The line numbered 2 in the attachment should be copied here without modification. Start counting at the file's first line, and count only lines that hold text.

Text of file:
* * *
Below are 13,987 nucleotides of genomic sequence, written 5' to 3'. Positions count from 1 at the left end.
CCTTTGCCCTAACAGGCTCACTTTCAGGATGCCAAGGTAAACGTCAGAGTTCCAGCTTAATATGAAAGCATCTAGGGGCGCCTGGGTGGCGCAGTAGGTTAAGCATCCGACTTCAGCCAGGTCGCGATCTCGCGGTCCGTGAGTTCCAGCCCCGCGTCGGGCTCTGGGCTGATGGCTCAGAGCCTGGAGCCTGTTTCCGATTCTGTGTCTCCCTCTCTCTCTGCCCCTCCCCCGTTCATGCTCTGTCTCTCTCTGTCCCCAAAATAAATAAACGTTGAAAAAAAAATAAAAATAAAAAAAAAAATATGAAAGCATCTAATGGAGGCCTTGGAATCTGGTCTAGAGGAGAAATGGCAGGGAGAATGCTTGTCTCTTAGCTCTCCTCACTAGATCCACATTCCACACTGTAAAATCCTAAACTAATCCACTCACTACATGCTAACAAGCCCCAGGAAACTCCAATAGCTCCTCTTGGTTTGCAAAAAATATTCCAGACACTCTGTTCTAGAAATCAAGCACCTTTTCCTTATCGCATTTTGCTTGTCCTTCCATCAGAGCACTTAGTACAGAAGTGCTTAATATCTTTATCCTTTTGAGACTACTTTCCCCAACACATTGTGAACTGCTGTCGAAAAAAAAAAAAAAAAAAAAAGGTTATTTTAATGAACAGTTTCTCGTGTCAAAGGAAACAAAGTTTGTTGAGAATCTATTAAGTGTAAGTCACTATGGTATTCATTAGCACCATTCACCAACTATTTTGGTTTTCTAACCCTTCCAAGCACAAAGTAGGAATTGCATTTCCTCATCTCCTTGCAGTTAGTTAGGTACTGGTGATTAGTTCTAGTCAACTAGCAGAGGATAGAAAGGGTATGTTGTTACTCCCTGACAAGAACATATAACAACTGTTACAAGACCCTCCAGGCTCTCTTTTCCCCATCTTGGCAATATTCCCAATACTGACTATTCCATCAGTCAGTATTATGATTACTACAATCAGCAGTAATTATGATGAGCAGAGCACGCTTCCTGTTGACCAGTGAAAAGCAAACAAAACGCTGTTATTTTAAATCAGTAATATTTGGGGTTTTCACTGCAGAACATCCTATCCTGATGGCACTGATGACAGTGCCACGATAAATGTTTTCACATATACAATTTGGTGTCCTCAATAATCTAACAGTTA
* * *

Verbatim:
CCTTTGCCCTAACAGGCTCACTTTCAGGATGCCAAGGTAAACGTCAGAGTTCCAGCTTAATATGAAAGCATCTAGGGGCGCCTGGGTGGCGCAGTAGGTTAAGCATCCGACTTCAGCCAGGTCGCGATCTCGCGGTCCGTGAGTTCCAGCCCCGCGTCGGGCTCTGGGCTGATGGCTCAGAGCCTGGAGCCTGTTTCCGATTCTGTGTCTCCCTCTCTCTCTGCCCCTCCCCCGTTCATGCTCTGTCTCTCTCTGTCCCCAAAATAAATAAACGTTGAAAAAAAAATAAAAATAAAAAAAAAAATATGAAAGCATCTAATGGAGGCCTTGGAATCTGGTCTAGAGGAGAAATGGCAGGGAGAATGCTTGTCTCTTAGCTCTCCTCACTAGATCCACATTCCACACTGTAAAATCCTAAACTAATCCACTCACTACATGCTAACAAGCCCCAGGAAACTCCAATAGCTCCTCTTGGTTTGCAAAAAATATTCCAGACACTCTGTTCTAGAAATCAAGCACCTTTTCCTTATCGCATTTTGCTTGTCCTTCCATCAGAGCACTTAGTACAGAAGTGCTTAATATCTTTATCCTTTTGAGACTACTTTCCCCAACACATTGTGAACTGCTGTCGAAAAAAAAAAAAAAAAAAAAAGGTTATTTTAATGAACAGTTTCTCGTGTCAAAGGAAACAAAGTTTGTTGAGAATCTATTAAGTGTAAGTCACTATGGTATTCATTAGCACCATTCACCAACTATTTTGGTTTTCTAACCCTTCCAAGCACAAAGTAGGAATTGCATTTCCTCATCTCCTTGCAGTTAGTTAGGTACTGGTGATTAGTTCTAGTCAACTAGCAGAGGATAGAAAGGGTATGTTGTTACTCCCTGACAAGAACATATAACAACTGTTACAAGACCCTCCAGGCTCTCTTTTCCCCATCTTGGCAATATTCCCAATACTGACTATTCCATCAGTCAGTATTATGATTACTACAATCAGCAGTAATTATGATGAGCAGAGCACGCTTCCTGTTGACCAGTGAAAAGCAAACAAAACGCTGTTATTTTAAATCAGTAATATTTGGGGTTTTCACTGCAGAACATCCTATCCTGATGGCACTGATGACAGTGCCACGATAAATGTTTTCACATATACAATTTGGTGTCCTCAATAATCTAACAGTTA